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How To Wash Coloured Clothes And Prevent Fading

How to wash coloured clothes and keep them from fading

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Coloured clothes often get fade, sometimes they bleed colour as well. Most of the times these things happen because – people don’t know how to wash coloured clothes.

That’s why, we have prepared this simple guide on washing coloured clothes. By reading this, you can save them from fading, bleeding colours, shrinkage and other common laundry issues.

We will start from sharing some common laundry issues related to coloured clothes and their reasons. This will give you a better understand of what not to do while washing coloured clothes.

Why Does Coloured Clothes Fade?

Jeans generally have a thick fabric and they are not supposed to be washed as frequently as light-weighted clothing like cotton shirts, kurtas, etc. If you don’t live in an extremely hot and humid climate or you don’t sweat heavily, you don’t have to wash jeans after wearing them once. Washing them too often can fade the colour of your jeans.

Here’s what you should consider washing jeans:

  • Colour Bleeding

Some dyes are prone to bleeding, when garments carrying such dyes get wet, the dye comes out of the fibres and gets spread into water. This dye can further get on some other colours.

  • Bleach or Sunlight

Even though it has multiple benefits to air-dry clothes under sunlight, but sunlight can strip colours from your clothes. Yes, the UV rays can do that. Other than this, chlorine bleach can fade your coloured clothes. Hence, it is not suggeted to dry coloured clothes under harsh sunrays for a long time. Also, chlorine bleach should not be used on coloured clothes.

Things To Do Before Washing Coloured Clothes

Read the garment care label

The manufacturers usually put clear wash and care instructions on the garment care label. And, you should follow them. Check whether the clothes are washable or not. If the label says “dry clean only” or “dry clean” then we don’t suggest washing them at home.

However, you can still clean some “dry clean” labelled clothes at home, by using a home dry-cleaning kit.

The label may also carry the ideal temperature and wash settings as per the fabric.

In case, its tough to undestand the signs on garment care label, you can click here and understand the laundry symbols.

Sort the dirty load

Half of laundry mistakes happen because people don’t sort clothes properly before washing them. Hence, always sort the heap of dirty clothes on the basis of:

  • Colour: Separate the white and pastel or light-coloured clothes from the dark-coloured clothes. Here is how you can get more specific while sorting on the basis of colour:
    • Red and pinks
    • Bright blues and greens
    • Bright purples, oranges, and yellows
    • Dark colours like black, dark blues, dark grays
    • Denims (they tend to bleed heavily, when they are new)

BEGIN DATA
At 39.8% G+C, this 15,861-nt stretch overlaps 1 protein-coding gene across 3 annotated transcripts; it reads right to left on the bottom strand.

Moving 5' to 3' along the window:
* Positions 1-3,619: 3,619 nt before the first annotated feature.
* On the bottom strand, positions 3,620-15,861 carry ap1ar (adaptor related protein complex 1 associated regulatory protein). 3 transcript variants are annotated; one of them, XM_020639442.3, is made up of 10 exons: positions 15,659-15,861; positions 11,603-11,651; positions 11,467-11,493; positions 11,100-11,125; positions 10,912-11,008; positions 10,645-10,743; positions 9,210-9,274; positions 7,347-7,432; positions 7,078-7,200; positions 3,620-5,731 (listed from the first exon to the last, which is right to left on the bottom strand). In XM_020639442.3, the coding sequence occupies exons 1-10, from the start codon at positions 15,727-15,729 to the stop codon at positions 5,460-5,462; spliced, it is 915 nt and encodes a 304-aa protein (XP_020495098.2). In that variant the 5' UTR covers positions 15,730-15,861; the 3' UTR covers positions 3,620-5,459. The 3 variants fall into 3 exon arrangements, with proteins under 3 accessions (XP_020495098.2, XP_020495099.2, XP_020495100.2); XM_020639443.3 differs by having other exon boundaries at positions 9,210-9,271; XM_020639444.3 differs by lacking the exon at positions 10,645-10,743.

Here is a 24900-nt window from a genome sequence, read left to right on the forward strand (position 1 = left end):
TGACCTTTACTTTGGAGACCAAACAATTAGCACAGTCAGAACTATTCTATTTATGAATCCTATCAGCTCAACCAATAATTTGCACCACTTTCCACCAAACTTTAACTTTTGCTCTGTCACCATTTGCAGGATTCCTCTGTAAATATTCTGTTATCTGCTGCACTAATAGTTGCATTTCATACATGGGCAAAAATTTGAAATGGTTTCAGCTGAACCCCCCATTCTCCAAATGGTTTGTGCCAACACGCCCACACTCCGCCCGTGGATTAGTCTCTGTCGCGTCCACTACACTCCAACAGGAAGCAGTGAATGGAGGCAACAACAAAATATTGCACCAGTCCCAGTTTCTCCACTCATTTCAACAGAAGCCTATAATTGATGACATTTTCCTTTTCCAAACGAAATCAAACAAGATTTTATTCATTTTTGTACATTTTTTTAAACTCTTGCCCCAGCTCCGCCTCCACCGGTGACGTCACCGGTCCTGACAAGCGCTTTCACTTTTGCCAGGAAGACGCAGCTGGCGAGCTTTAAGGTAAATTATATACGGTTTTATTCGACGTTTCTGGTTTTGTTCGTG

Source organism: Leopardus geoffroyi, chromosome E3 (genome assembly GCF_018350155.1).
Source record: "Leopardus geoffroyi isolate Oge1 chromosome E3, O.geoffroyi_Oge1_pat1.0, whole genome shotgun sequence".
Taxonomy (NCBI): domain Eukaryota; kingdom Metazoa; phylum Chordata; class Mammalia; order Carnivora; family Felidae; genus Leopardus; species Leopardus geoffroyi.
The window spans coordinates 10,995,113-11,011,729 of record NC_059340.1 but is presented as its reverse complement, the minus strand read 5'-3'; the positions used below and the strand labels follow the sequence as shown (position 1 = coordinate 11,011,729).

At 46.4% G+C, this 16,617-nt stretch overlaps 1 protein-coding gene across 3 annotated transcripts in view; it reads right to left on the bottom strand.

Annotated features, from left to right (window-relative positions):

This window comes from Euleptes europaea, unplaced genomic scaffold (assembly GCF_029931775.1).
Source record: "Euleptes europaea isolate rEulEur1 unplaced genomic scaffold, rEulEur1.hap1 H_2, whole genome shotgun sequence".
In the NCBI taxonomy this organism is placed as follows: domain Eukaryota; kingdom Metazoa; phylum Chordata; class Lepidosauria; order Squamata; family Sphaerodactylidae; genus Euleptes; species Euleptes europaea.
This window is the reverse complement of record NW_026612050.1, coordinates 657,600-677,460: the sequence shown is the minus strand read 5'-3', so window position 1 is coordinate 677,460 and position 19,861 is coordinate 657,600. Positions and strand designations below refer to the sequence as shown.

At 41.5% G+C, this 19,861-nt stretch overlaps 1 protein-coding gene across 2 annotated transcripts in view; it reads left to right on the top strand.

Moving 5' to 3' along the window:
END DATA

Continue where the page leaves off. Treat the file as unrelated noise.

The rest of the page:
Once you have sorted clothes in this manner, even if a garment will bleed colour, they are less likely to ruin the other clothes that are being washed along.

But, you should be extra cautious and separate colour bleeding garments as well.

  • Weight: It is not suggested to wash heavy clothes (jeans, sarees, trousers, etc) with light-weighted clothes (tee-shirts, blouses, tops, etc.) in the machine. Because, the light-weighted ones may not get cleaned properly.
  • Stain: Imagine washing a tee-shirt has muddy stains and you wash it along with a dirty shirt with no stais. The mud from the T-shirt will get transferred to the comparatively cleaner shirt as well. And, that’s why you should never wash such clothes together. Separate the clothes that have stains from the ones that don’t.

Get rid of the toughest stains from clothes instantly? 

Pre-treat the stains

Treat the stain using appropriate stain remover
Use appropriate stain remover

Don’t wash the garment without removing the stains. Here’s why:

Detergent can remove some light stains, but it is not an effective stain remover. So, you will have to use commerical stain removers or products like vinegar, bleach, baking soda, etc.

When you pre-treat stains, you get two benefits:

  • The residue of stain remover product gets removed completely from the product during wash.
  • If the stain has lightened but not gone completely, then detergent can further lighten it and remove the stain.

How To Remove Stains From Coloured Clothes

If the stain is still fresh or the stain-causing element (food, paint, makeup, etc.) is still on the garment. Scrape away the excess material from the garment, here’s what you can do:

  • Scrape away the excess material using any blunt object like a butter knife or credit card.

If the stain has occurred from a liquid such as wine, juice, ink etc. Here’s what you should do:

  • Blot the excess liquid using a clean, white microfiber cloth.

Pro-tip: Treat the stain ASAP if you can. Otherwise it gets settled deeper in the fabric, and it gets tough to remove.

Now, you should choose the right stain remover depending on the:

  • Type of fabric
  • Type of stain

We have already prepared separate stain removal guides for a lot of common stains, you can check them out:

In case, you have a different stain to deal with, you can check out our detailed guide to stain removers.

Can’t get wrinkles out of your jeans easily?

We can do it for you.

How To Wash Coloured Clothes

The right way to wash coloured clothes
Right way to wash coloured clothes

Step 1: Load the washer

Even though it sounds a very straightforward to load the washer, you actually need to be cautious

Here’s what you need to take care of:

  • Close all the zippers, VELCRO and buttons of all the garments to prevent tangling, wear and tear.
  • Turn the garments inside-out to prevent wear and tear.
  • If any garments has lace or embellishments, place them in a mesh laundry bag.
  • If the garments are too delicate or heavily used, then also you should keep it in a mesh laundry bag.
  • Put all small clothes like socks, gloves, babywear, etc. in mesh laundry bags.

Then choose the right load size: “Load size” is basically the number of clothes you are going to wash at once. Generally, machines have small, medium and large settings for this purpose. Here’s what you can choose: